Northrop Grumman races after health IT deals
- By Alice Lipowicz
- Mar 22, 2006
Public health and homeland security are converging in the government IT market, and Northrop Grumman's Information Technology Civilian Agencies Group is pursuing opportunities in both areas, Sid Fuchs, the group's new president, said today.
From terrorist attacks to Hurricane Katrina, federal, state and local agencies are looking for IT to share information and integrate medical care delivery, as well as in basic emergency response and intelligence.
"It's not just about first responders, it's also about medical workers," Fuchs said at a news briefing. "I'm from New Orleans, and when the water started coming in one of the first things people were concerned about was disease."
Northrop Grumman's homeland security IT business is valued at about $1.2 billion, and its health IT business is about $500 million; both units are growing at about 8 percent to 10 percent a year, Fuchs said.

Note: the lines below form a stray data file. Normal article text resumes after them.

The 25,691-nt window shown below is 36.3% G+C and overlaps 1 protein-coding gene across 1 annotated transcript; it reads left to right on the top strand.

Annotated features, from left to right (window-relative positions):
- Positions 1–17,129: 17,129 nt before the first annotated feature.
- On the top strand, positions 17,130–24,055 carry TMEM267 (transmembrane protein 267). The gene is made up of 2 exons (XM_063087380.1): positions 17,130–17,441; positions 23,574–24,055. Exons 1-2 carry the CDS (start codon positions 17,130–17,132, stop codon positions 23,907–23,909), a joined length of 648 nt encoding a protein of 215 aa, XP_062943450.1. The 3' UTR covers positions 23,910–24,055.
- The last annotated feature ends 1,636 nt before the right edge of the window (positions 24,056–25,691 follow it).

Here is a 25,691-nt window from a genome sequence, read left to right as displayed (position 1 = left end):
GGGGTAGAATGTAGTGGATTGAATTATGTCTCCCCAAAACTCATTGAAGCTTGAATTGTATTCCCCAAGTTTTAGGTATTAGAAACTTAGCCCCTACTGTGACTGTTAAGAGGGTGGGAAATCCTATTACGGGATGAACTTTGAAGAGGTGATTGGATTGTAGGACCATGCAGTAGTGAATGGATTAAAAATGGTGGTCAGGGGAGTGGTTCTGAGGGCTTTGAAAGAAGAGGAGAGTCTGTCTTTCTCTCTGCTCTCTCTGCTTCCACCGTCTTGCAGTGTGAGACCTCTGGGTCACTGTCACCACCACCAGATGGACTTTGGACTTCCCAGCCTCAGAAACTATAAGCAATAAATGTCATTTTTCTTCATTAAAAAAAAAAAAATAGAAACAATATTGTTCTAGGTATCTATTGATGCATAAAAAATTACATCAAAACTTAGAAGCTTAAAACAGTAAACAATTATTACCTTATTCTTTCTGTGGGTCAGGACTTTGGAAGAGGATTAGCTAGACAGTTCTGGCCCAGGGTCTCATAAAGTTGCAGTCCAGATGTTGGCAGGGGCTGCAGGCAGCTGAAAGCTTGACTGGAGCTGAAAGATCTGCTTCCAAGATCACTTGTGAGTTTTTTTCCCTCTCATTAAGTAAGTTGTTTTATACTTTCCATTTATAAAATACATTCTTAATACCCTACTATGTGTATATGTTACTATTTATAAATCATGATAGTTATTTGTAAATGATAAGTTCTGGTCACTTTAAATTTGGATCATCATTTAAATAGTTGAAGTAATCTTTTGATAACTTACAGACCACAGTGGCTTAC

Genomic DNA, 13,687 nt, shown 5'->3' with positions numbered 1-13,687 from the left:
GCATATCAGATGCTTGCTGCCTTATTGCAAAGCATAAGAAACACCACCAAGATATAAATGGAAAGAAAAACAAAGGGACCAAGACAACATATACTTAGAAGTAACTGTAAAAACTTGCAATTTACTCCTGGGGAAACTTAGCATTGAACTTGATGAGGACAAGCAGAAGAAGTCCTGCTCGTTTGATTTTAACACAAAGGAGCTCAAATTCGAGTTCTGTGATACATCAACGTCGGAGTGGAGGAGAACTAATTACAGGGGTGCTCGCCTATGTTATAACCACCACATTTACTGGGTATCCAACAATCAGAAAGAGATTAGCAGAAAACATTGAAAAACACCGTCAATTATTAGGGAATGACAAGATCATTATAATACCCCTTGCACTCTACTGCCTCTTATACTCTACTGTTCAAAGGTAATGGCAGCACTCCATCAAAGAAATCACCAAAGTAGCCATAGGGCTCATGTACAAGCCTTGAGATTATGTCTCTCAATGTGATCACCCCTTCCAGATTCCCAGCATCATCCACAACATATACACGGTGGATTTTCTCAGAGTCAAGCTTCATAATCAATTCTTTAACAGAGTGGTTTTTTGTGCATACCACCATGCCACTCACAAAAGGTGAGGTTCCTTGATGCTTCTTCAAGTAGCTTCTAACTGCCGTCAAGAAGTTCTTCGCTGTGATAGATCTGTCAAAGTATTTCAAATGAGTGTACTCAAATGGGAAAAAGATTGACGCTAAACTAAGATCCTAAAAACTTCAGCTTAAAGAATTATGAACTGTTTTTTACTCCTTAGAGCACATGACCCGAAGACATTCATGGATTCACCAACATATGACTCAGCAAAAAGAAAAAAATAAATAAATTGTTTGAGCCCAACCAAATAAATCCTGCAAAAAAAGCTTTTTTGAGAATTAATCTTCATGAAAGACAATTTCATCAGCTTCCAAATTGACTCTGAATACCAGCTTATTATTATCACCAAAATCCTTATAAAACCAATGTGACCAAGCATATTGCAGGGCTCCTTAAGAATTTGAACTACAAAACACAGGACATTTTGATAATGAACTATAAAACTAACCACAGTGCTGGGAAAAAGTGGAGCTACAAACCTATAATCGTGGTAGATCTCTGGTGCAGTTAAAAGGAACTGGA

Northrop Grumman recently was awarded a contract to develop a prototype architecture for the National Health Information Network, sponsored by the Centers for Disease Control and Prevention. The network will enable nationwide exchange of electronic healthcare information among disparate systems.
Northrop Grumman also is pursuing opportunities in the CDC's Public Health Information Network and in global disease and biological syndrome surveillance and in military health records.
For homeland security, the company is involved in the MaxHR human resources IT program, the Total Enterprise Automation Management Systems program and the Homeland Security Data Network, which is the Homeland Security Department's classified information-sharing network.
The company is pursuing contracts under the Enterprise Acquisition Gateway for Leading Edge consolidated IT services procurement vehicle, as well as the Secure Border Initiative-Net and other programs.
Northrop Grumman of Los Angeles has more than 125,000 employees and had annual revenue of $30.7 billion in fiscal 2005. The company ranks No. 2
on Washington Technology's 2005 Top 100
list of federal prime contractors.
Alice Lipowicz is a staff writer covering government 2.0, homeland security and other IT policies for Federal Computer Week.